Wardian & Glass Bowl Terrarium Inspiration + Tips on Creating One!

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The two photos of the Wardian cases were taken at The Philadelphia Flower Show where I have volunteered in the past. This year, show dates are March 5-13, 2016. I’ll be going as always and writing about it on Huffington Post.

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The Wardian case was devised by Nathanial Ward in 1829. A physician by trade and a botanist, he noticed a fern that he was growing in a sealed jar was flourishing in polluted London. Years later, he displayed a fern at The Great Exhibition in London–the fern hadn’t been watered in 18 years.

Terrariums are low maintenance miniature indoor gardens inside a glass container. Creating your own little garden oasis is easy. Choose among a wide variety of succulents and cacti or use tropical plants with ferns and moss; both plant combos require different soil and different amounts of water. Cactus soil is used for succulents and regular potting soil is used for tropicals and ferns.

To purchase one of my favorite books on creating terrariums, click here.

A Few Tips:

-Stick with mini plants that won’t outgrow the terrarium.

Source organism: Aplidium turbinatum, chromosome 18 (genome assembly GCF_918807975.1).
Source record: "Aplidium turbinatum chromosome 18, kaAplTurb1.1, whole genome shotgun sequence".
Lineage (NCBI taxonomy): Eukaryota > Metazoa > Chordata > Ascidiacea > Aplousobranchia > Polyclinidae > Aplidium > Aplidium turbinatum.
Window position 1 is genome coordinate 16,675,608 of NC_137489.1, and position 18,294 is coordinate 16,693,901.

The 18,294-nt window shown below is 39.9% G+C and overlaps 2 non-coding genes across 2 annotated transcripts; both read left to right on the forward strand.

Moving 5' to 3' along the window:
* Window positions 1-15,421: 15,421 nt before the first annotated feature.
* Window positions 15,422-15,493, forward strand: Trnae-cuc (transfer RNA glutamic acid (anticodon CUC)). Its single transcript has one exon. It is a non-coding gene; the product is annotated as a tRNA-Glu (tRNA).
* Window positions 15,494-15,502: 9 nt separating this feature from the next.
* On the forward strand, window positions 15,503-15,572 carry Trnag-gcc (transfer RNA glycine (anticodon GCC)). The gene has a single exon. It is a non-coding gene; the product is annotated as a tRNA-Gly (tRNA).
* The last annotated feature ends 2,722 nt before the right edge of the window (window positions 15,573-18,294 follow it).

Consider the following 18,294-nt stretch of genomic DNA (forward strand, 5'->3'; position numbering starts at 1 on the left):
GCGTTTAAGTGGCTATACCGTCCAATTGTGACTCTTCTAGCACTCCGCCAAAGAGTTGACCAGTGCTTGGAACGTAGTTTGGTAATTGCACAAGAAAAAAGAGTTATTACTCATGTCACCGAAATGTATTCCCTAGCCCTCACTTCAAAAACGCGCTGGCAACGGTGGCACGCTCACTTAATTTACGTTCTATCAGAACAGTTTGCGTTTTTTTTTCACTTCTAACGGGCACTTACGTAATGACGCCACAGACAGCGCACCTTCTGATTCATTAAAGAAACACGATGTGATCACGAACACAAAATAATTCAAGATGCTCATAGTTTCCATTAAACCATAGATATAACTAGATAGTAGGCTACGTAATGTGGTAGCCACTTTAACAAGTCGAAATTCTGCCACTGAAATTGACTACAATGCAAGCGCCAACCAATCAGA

-Plants that prefer shade and that are tolerant of high humidity are best for terrariums. Think forests and woodlands.

-Use pea gravel and spread an inch or two at the bottom of a glass container.

-For beginners, start  by using an inexpensive 10-gallon fish tank. The large opening allows easy access. Fishbowls will work well too.

-Consider an optional layer of Sphagnum moss or burlap to prevent the dirt from seeping through the pea gravel.

-Add two or more inches of cacti soil or potting soil (depending on which plants you choose).

-Ferns, moss, ivy, pathos and bromeliads all do exceptionally well in terrariums.

-Water or mist sparingly; the goal is to create a microclimate.


When I was at The New York Gift Show a couple of weeks ago, I came across a booth of hanging glass terrariums in all shapes and sizes by Chive, based in Brooklyn. If t’s your first time creating a terrarium, start small with this one to hang somewhere in your home. It’s affordable at under $9.00 and it also makes a great little gift. I love giving them as hostess gifts.


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